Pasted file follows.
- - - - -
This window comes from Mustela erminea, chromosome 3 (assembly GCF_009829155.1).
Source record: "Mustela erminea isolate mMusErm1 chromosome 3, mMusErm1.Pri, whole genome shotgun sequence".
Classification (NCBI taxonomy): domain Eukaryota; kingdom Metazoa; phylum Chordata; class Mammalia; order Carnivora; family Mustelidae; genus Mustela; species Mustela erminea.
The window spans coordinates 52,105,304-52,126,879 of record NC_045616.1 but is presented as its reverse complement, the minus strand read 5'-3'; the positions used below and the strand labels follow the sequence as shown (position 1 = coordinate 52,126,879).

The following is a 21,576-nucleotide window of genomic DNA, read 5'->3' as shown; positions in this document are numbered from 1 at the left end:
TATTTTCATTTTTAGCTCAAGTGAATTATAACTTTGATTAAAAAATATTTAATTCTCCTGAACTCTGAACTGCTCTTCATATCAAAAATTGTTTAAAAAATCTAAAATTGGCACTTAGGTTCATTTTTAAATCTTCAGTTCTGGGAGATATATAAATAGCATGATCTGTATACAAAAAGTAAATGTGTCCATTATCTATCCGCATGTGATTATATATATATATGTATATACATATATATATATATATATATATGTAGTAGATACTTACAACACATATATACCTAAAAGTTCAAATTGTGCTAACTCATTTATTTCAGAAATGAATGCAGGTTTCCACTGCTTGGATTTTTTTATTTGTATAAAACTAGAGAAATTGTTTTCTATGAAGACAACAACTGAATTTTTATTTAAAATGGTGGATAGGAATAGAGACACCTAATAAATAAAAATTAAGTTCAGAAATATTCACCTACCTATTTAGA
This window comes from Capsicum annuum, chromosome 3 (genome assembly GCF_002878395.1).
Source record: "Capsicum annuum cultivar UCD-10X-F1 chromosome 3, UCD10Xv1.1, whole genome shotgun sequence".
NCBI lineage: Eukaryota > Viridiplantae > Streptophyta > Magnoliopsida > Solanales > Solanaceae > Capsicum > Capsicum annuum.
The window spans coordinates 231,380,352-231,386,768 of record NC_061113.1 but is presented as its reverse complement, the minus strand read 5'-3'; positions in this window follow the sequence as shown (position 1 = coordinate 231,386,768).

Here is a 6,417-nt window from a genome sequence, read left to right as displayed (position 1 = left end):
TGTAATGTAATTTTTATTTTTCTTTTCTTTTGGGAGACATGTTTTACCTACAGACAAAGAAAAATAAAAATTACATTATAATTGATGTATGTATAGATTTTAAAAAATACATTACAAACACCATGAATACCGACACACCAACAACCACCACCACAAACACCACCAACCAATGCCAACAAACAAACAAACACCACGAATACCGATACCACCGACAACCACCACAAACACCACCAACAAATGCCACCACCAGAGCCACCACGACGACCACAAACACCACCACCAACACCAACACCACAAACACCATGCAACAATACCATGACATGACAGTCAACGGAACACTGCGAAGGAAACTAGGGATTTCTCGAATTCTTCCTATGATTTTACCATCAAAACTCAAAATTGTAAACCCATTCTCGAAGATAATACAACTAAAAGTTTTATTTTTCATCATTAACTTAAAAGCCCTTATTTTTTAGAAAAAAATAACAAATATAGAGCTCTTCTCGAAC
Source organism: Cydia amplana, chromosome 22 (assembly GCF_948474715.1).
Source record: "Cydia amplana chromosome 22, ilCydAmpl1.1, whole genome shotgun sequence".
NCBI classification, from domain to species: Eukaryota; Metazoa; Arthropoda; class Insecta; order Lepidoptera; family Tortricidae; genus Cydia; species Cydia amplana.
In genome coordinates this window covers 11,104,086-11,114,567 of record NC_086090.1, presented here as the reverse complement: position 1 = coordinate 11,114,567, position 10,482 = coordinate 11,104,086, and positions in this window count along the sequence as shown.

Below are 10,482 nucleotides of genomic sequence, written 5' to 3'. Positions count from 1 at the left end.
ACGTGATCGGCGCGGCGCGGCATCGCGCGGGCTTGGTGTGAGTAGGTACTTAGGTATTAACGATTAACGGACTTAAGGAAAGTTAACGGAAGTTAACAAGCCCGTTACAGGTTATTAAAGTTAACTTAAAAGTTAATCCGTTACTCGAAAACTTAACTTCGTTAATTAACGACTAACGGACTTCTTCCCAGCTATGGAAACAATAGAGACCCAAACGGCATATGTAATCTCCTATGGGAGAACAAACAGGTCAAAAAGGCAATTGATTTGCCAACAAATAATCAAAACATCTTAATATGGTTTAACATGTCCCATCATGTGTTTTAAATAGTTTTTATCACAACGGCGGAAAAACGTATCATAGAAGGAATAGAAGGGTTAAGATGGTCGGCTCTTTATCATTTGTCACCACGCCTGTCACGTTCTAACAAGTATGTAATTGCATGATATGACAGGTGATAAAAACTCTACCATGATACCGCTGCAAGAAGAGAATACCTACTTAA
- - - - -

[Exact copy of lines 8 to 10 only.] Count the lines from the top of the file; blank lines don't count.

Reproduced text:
Source record: "Capsicum annuum cultivar UCD-10X-F1 chromosome 3, UCD10Xv1.1, whole genome shotgun sequence".
NCBI lineage: Eukaryota > Viridiplantae > Streptophyta > Magnoliopsida > Solanales > Solanaceae > Capsicum > Capsicum annuum.
The window spans coordinates 231,380,352-231,386,768 of record NC_061113.1 but is presented as its reverse complement, the minus strand read 5'-3'; positions in this window follow the sequence as shown (position 1 = coordinate 231,386,768).